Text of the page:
An Improbable Spy?
Friends Old and New Stunned by Arrest Of Reserved, Frugal Defense Analyst
By Sylvia Moreno
Washington Post Staff Writer
In Washington's world of top-level intelligence briefings, Ana Belen Montes was the go-to person on Cuba.
She told people how the communist nation worked.
But all the while, federal authorities say, the 44-year-old Defense
Intelligence Agency analyst was telling Cuba just how the United States
operated, from the identity
of undercover agents sent to infiltrate the island to details on military exercises.
Today, Montes, held without bond since she was arrested at her Bolling
Air Force Base office on Sept. 21, is due in U.S. District Court in Washington
for a hearing
on a charge of conspiracy to deliver U.S. national defense information. The crime is punishable by death.
Yesterday, she was in discussions with one of Washington's top criminal defense lawyers, Plato Cacheris, who has handled numerous high-profile cases.
Cacheris and co-counsel Preston Burton represented FBI counterintelligence
agent Robert P. Hanssen, who pleaded guilty in July to 15 counts of spying
Moscow, and CIA officer Aldrich H. Ames, who was sentenced to life in prison in 1994, also for spying for Moscow. The lawyers also represented Monica S.
Lewinsky during independent counsel Kenneth W. Starr's investigation of President Bill Clinton.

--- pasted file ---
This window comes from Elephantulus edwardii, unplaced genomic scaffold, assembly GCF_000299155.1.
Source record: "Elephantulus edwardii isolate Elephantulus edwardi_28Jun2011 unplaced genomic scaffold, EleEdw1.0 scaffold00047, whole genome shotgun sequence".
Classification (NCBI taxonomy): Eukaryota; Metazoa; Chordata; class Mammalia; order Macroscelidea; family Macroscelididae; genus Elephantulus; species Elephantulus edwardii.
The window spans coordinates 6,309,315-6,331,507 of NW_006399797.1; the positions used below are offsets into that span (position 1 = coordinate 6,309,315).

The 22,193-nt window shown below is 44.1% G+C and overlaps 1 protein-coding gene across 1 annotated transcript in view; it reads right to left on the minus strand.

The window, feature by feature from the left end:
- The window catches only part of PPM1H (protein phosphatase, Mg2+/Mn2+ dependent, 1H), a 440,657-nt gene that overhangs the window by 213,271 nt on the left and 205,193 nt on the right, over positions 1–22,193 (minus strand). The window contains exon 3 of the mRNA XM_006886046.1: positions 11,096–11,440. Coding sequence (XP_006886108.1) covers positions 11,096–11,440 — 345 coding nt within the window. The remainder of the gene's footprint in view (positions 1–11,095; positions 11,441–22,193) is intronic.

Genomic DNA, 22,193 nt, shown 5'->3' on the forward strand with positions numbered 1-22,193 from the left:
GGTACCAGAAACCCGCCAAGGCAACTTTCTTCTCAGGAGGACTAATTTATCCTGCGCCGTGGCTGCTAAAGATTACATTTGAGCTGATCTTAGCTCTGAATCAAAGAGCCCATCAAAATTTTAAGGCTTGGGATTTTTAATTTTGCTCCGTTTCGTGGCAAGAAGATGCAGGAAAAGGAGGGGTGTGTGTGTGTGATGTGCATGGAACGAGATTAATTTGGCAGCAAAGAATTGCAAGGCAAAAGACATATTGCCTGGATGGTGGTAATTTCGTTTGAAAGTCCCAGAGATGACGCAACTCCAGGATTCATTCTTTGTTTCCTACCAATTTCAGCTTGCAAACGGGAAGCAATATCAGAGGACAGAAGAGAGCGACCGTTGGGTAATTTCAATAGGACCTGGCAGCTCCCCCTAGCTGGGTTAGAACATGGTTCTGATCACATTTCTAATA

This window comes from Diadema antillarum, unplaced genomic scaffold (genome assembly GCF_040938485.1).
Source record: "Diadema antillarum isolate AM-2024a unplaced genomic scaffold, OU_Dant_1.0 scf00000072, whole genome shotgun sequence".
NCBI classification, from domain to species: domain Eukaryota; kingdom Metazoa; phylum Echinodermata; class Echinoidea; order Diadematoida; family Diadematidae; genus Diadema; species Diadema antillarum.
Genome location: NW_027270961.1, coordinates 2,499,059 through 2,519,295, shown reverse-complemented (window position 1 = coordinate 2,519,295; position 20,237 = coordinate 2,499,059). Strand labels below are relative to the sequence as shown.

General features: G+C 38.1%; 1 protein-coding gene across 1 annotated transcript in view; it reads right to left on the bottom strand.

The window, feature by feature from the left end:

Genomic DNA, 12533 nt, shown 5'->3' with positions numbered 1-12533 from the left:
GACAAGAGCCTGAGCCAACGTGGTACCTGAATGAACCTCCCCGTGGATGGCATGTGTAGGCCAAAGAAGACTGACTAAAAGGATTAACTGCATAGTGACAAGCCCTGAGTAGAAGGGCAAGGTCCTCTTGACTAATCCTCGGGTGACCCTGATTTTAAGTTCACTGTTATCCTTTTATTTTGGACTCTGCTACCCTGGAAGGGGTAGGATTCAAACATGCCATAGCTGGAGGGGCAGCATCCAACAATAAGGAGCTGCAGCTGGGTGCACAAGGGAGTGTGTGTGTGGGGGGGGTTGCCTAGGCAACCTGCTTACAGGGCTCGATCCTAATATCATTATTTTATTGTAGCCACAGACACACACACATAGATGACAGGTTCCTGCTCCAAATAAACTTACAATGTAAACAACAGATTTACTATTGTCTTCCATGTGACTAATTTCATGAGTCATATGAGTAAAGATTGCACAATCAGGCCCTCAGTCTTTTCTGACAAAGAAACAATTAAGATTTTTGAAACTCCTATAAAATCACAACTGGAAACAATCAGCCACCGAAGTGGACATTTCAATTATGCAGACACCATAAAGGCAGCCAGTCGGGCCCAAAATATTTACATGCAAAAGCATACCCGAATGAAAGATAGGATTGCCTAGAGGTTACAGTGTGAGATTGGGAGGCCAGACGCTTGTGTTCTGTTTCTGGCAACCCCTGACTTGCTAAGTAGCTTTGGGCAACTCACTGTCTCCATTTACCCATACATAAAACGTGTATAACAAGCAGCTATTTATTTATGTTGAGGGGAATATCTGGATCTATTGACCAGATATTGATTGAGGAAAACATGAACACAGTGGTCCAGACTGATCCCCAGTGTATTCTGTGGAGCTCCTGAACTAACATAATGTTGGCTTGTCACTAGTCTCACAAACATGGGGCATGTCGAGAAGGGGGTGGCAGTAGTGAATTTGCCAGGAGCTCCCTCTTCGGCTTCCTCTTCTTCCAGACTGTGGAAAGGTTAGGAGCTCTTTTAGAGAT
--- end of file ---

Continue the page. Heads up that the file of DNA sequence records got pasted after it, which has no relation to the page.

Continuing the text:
The charges against Montes, said friends and colleagues, came as a shock.
They said they knew Montes as a devoted aunt to her nieces and a loving
daughter to her
mother in South Florida, whom she helped support. She was helping her mother research a Spanish-language memoir about growing up in Puerto Rico. Her father,
also from Puerto Rico, was a psychiatrist on military bases, and Montes was born in Germany. Her parents divorced when she was young. Her father died a year
She pursued international studies in college and, friends said, eventually
made it clear that her career focus was Central America or the Caribbean.
She majored in
foreign affairs at the University of Virginia and then received a master's degree from Johns Hopkins University's School of Advanced International Studies in
Montes worked a few years in the early 1980s at the Department of Justice,
then moved to the DIA in 1985. The agency's duties include analyzing countries'
capabilities and troop strengths for the Pentagon.
At the DIA, her fluency in Spanish and familiarity with Latin America
helped her fulfill her career goals. She first focused on Nicaragua, then
in 1992 moved to
full-time analysis of Cuba.
She went to Cuba more than once on business for the U.S. government
in the 1990s and played a key role in writing a 1997 DIA report that determined
military posed no significant threat to the United States or other countries in the region. Friends said she told them only that she got the chance to go to Cuba in 1998
during the historic visit of Pope John Paul II. She described the trip as any other awe-struck tourist would, one recalled. At least six years ago, authorities say, she
started spying for Cuba.
That seems improbable to her friends.
"The only secret she gave us was her mother's luscious flan recipe,"
Gideon Gil, an editor at the Louisville Courier-Journal, wrote in a column
expressing dismay at